Meet Iain Reid: an overeducated, underemployed twenty-something, living in the big city in a bug-filled basement apartment and struggling to make ends meet. When Iain lands a job at a radio station near his childhood home, he decides to take it. But the work is only part time, so he is forced to move back in with his lovable but eccentric parents on their hobby farm. What starts out as a temporary arrangement turns into a year-long extended stay, in which Iain finds himself fighting with the farm fowl, taking fashion advice from the elderly, fattening up on a gluttonous fare of home-cooked food, and ultimately easing (perhaps a little too comfortably) into the semiretired lifestyle.
A hilarious and heartwarming comic memoir about food, family, and finally growing up, One Bird’s Choice marks the arrival of a funny, original, and fresh new voice.
The subtitle, for this work of non-fiction is: A Year in the Life of an Overeducated, Underemployed Twenty-Something Who Moves Back Home. From this, I think, people are going to jump one of two ways in assessing a book by its cover. People might think “Oh great! Another indulged kid, under thirty, likely with an arts degree can’t get it together in the real world so runs home to mommy and daddy!” Some of this is true. He does have an arts degree (Queen’s University) and he is indulged, by his parents. If indulged means a good relationship, love and support of the moral variety. But he kind of does have it together. It might not be in a more traditional manner, but his mom and dad were happy to share the family home with their grown son, and Reid was working part-time for the CBC, in Ottawa, during his reprieve, so who are we to judge, really? Besides, a terrific book emerged from his time living back with his parents. The second path for those who judge a book by its cover could think. “Ha! This Reid is a funny guy!”, and he is. He can be self-deprecating, at times, and he has a great gift of observation. The humour is most evident during the scenes featuring his parents. Their conversations are lively and their eccentricities are endearing. That much page space is given to food and the animals on the family’s hobby farm makes this book even more irresistible. While reading this memoir, I kept thinking: a) I want to have lunch with the Reids and become friends with them; and b) I should talk the husband into moving to a hobby farm (which actually wouldn’t be that hard to do).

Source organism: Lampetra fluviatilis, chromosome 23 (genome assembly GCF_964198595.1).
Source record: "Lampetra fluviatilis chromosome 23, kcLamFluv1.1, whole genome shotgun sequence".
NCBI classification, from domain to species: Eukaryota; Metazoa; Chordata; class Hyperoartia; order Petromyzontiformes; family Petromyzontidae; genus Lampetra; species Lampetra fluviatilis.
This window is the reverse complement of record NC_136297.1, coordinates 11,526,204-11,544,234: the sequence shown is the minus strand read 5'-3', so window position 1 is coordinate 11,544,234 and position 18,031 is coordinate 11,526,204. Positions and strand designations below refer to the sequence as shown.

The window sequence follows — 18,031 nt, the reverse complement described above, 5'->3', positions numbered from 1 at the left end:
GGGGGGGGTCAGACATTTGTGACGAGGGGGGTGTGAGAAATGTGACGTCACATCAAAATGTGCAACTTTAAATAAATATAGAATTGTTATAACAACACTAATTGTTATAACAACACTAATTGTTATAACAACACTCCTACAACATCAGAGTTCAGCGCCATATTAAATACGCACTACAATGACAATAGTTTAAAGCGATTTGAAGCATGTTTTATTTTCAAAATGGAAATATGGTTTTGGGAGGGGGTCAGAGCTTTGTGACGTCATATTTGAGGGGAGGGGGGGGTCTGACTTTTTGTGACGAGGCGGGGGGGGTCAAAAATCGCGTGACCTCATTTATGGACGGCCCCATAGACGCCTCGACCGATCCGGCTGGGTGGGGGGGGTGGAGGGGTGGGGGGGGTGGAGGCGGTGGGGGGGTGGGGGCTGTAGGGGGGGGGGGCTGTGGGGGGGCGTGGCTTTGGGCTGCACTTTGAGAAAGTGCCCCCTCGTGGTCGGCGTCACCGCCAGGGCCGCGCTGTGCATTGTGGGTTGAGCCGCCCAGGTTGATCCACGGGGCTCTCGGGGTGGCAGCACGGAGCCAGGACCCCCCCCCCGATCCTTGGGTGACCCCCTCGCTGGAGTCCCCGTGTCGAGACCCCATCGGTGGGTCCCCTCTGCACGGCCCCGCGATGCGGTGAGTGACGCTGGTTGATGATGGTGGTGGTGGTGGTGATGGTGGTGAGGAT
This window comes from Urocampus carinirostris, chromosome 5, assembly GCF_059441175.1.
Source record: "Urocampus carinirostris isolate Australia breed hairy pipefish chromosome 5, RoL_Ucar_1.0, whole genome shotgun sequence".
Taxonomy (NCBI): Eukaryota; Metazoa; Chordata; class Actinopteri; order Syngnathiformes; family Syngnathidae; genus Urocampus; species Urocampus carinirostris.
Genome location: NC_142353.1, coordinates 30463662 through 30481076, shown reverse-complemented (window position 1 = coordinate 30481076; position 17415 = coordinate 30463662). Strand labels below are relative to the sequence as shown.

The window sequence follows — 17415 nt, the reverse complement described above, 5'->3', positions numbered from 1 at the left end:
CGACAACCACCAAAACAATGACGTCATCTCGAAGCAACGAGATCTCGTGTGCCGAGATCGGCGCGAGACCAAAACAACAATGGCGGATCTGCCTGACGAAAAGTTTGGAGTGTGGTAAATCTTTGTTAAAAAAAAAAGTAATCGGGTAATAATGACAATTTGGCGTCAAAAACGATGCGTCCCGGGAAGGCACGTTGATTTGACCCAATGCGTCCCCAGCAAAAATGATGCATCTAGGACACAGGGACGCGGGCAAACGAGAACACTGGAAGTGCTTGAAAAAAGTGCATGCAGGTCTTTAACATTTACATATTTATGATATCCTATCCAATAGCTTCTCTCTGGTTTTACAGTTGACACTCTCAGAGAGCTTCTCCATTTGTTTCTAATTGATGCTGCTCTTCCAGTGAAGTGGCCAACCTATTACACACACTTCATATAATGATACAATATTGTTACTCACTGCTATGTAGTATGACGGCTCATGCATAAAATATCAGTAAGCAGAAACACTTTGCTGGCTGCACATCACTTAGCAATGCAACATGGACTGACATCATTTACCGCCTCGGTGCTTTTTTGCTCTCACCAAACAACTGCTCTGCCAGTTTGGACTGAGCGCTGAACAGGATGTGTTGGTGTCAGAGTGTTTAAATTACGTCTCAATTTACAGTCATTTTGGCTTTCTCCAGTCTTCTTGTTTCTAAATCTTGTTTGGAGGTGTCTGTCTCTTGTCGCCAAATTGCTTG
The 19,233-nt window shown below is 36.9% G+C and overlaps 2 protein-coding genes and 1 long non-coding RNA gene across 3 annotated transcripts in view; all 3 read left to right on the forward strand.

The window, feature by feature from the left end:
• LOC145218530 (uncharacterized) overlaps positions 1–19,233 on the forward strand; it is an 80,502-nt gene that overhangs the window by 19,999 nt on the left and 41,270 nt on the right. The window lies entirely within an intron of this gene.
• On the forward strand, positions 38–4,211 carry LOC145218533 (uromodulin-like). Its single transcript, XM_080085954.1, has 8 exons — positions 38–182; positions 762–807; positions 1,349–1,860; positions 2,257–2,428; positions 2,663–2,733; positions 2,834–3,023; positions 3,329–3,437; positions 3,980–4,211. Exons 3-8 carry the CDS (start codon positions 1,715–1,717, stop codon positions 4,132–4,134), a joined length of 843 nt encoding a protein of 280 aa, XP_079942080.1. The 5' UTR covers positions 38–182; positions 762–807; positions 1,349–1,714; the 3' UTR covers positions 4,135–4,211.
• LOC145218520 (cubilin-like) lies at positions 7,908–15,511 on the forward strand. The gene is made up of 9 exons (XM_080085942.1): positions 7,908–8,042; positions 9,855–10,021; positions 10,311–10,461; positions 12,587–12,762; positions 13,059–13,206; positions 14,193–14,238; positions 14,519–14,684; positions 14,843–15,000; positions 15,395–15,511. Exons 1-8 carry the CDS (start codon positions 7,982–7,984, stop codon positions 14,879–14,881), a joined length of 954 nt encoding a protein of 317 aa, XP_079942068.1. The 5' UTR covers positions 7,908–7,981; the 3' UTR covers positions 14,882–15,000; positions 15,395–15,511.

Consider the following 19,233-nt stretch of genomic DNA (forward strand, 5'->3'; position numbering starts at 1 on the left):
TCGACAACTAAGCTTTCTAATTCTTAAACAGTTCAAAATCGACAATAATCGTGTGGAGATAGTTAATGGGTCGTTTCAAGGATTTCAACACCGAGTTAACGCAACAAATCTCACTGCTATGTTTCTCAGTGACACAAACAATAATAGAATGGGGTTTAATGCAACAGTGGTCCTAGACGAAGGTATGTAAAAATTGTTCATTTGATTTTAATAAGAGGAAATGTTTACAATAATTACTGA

I hope you will read this book. For me, it was un-put-down-able.